Property  – ★★★★
Louisiana, 1828. Manon Gaudet, the wife of a domineering owner of a sugar plantation, tells us about her life, at times recalling her past. Her husband rules the house and the plantation with an iron fist, signalling slave girl Sarah as his lover. However, their stable life is soon repeatedly threatened by slaves’ rebellions in their region, making both re-evaluate their life positions. Although the novel is uneven and the narrator is made intentionally unlikeable, Valerie Martin still wrote a chilling, eye-opening and interesting account of slavery and the meaning of ownership in the mid-nineteenth century US, not least because of her particular focus on the perspective of a slave-owner.
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Death Comes for the Archbishop  – ★★★★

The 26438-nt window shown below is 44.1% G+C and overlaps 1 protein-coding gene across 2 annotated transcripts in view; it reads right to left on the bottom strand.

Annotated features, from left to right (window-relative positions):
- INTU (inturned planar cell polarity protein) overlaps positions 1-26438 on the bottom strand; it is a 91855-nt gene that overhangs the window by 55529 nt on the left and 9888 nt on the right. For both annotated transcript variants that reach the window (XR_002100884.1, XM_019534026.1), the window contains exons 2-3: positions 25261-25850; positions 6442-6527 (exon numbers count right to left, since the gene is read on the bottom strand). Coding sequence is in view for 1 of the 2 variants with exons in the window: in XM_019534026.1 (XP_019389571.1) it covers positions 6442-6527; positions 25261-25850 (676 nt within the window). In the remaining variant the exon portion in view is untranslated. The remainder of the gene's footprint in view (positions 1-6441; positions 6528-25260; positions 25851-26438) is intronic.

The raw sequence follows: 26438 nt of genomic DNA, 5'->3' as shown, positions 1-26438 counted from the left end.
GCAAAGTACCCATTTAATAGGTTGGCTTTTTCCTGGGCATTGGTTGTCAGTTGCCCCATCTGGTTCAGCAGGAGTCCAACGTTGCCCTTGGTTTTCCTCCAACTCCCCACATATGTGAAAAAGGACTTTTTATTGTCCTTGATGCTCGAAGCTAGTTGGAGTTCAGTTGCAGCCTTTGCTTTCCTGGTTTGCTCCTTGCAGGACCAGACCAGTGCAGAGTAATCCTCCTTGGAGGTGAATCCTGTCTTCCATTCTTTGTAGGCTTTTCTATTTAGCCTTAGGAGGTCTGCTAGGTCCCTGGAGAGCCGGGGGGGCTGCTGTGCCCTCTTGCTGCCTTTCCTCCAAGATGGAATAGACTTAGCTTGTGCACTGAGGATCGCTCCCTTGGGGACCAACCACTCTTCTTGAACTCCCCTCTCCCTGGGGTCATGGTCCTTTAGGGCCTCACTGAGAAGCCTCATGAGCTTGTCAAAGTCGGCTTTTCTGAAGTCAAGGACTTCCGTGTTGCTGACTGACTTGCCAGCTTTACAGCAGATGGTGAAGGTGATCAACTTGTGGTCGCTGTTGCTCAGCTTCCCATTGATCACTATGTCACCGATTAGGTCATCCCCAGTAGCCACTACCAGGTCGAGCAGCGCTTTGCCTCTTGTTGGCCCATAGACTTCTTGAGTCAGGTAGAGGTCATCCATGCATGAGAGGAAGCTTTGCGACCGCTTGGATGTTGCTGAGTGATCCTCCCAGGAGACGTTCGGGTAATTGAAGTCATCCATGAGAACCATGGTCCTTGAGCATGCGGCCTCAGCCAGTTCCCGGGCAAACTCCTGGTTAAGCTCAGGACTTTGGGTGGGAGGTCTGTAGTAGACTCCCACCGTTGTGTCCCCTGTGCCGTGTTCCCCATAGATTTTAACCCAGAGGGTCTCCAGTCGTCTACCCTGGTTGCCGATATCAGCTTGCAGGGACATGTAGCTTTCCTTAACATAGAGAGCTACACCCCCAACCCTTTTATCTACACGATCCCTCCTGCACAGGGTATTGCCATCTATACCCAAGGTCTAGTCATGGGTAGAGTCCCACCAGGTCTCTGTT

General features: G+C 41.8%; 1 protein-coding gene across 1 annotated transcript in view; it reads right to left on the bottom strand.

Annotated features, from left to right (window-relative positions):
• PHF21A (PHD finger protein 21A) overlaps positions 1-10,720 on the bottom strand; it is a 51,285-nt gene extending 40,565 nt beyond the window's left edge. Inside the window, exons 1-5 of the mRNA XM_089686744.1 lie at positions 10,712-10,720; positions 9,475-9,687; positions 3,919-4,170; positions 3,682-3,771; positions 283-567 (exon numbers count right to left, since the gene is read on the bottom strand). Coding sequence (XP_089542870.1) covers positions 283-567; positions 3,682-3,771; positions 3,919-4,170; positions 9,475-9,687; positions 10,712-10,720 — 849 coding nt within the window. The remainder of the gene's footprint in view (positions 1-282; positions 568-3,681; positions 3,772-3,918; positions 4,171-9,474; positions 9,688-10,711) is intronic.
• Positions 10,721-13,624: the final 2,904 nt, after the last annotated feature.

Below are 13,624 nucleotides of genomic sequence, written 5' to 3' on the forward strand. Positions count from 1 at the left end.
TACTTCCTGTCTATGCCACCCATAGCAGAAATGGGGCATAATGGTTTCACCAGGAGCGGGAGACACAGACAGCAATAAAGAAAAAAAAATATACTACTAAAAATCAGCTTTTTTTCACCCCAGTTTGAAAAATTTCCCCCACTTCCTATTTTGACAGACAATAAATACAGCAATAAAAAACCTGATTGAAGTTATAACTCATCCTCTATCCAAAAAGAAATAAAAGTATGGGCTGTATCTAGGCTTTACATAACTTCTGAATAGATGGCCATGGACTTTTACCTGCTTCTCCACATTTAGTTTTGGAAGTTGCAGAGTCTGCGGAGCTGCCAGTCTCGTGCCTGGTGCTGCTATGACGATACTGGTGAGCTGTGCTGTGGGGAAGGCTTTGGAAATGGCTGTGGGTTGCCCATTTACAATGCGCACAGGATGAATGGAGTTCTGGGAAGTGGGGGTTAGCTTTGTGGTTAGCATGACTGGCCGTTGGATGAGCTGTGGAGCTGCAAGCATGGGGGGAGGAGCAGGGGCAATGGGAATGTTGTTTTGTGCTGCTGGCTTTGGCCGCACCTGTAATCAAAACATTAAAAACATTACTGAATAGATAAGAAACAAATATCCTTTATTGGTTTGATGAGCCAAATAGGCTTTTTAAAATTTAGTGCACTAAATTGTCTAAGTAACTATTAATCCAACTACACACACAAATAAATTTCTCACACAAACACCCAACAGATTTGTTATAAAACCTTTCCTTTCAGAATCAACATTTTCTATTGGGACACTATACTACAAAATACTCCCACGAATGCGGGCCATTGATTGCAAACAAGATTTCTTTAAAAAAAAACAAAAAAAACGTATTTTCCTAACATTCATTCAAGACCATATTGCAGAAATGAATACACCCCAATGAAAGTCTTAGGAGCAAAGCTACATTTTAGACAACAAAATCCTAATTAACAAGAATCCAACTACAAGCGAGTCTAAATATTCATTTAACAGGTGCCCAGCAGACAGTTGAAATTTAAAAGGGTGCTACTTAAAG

This novel, which spans from 1848 to 1888, focuses on Jean Marie Latour, a young Frenchman recently appointed as a Vicar Apostolic in the state of New Mexico, a part of land which has only recently been annexed to the US. The Father becomes a new Bishop in the region and he came there with his loyal friend and compatriot Father Joseph Vaillant. The two priests face a whole array of problems in establishing a religious jurisdiction in the new area, from the region’s isolation and merciless climate to authority challenges on the part of Mexican priests. This historical novel can be called a “descriptive tour de force”, rather than a straightforward narrative story. It is more of an anthropological/historical travelogue, focusing on the nature of land and on the people living on it, rather than a linear story. However, this does not make this book a “lesser” novel. On the contrary, Cather leaves plenty of space in the book for colourful descriptions of exotic environs, paying attention to the particular themes, including the ardour of religious duty and the dilemmas of missionary work.
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